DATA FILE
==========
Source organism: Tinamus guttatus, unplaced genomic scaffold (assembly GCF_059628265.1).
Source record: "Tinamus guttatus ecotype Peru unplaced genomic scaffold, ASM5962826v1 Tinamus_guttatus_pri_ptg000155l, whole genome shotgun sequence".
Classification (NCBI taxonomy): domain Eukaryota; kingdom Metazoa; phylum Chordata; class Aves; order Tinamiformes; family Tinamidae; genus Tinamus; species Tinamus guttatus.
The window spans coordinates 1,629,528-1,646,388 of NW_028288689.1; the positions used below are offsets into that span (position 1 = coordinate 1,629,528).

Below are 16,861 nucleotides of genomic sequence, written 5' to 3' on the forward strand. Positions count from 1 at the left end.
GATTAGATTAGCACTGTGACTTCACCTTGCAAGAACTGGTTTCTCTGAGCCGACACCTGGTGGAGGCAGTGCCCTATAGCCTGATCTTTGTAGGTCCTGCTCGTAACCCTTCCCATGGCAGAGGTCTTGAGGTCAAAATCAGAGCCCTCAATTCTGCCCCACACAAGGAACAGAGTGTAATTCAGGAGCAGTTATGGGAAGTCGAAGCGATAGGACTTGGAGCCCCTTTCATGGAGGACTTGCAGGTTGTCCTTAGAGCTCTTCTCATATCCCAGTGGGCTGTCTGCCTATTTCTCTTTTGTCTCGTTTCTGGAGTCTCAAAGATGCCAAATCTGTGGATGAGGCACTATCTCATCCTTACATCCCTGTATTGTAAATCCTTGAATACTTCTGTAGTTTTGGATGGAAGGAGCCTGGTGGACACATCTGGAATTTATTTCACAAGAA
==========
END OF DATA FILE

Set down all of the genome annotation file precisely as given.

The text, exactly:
Source organism: Tinamus guttatus, unplaced genomic scaffold (assembly GCF_059628265.1).
Source record: "Tinamus guttatus ecotype Peru unplaced genomic scaffold, ASM5962826v1 Tinamus_guttatus_pri_ptg000155l, whole genome shotgun sequence".
Classification (NCBI taxonomy): domain Eukaryota; kingdom Metazoa; phylum Chordata; class Aves; order Tinamiformes; family Tinamidae; genus Tinamus; species Tinamus guttatus.
The window spans coordinates 1,629,528-1,646,388 of NW_028288689.1; the positions used below are offsets into that span (position 1 = coordinate 1,629,528).

Below are 16,861 nucleotides of genomic sequence, written 5' to 3' on the forward strand. Positions count from 1 at the left end.
GATTAGATTAGCACTGTGACTTCACCTTGCAAGAACTGGTTTCTCTGAGCCGACACCTGGTGGAGGCAGTGCCCTATAGCCTGATCTTTGTAGGTCCTGCTCGTAACCCTTCCCATGGCAGAGGTCTTGAGGTCAAAATCAGAGCCCTCAATTCTGCCCCACACAAGGAACAGAGTGTAATTCAGGAGCAGTTATGGGAAGTCGAAGCGATAGGACTTGGAGCCCCTTTCATGGAGGACTTGCAGGTTGTCCTTAGAGCTCTTCTCATATCCCAGTGGGCTGTCTGCCTATTTCTCTTTTGTCTCGTTTCTGGAGTCTCAAAGATGCCAAATCTGTGGATGAGGCACTATCTCATCCTTACATCCCTGTATTGTAAATCCTTGAATACTTCTGTAGTTTTGGATGGAAGGAGCCTGGTGGACACATCTGGAATTTATTTCACAAGAA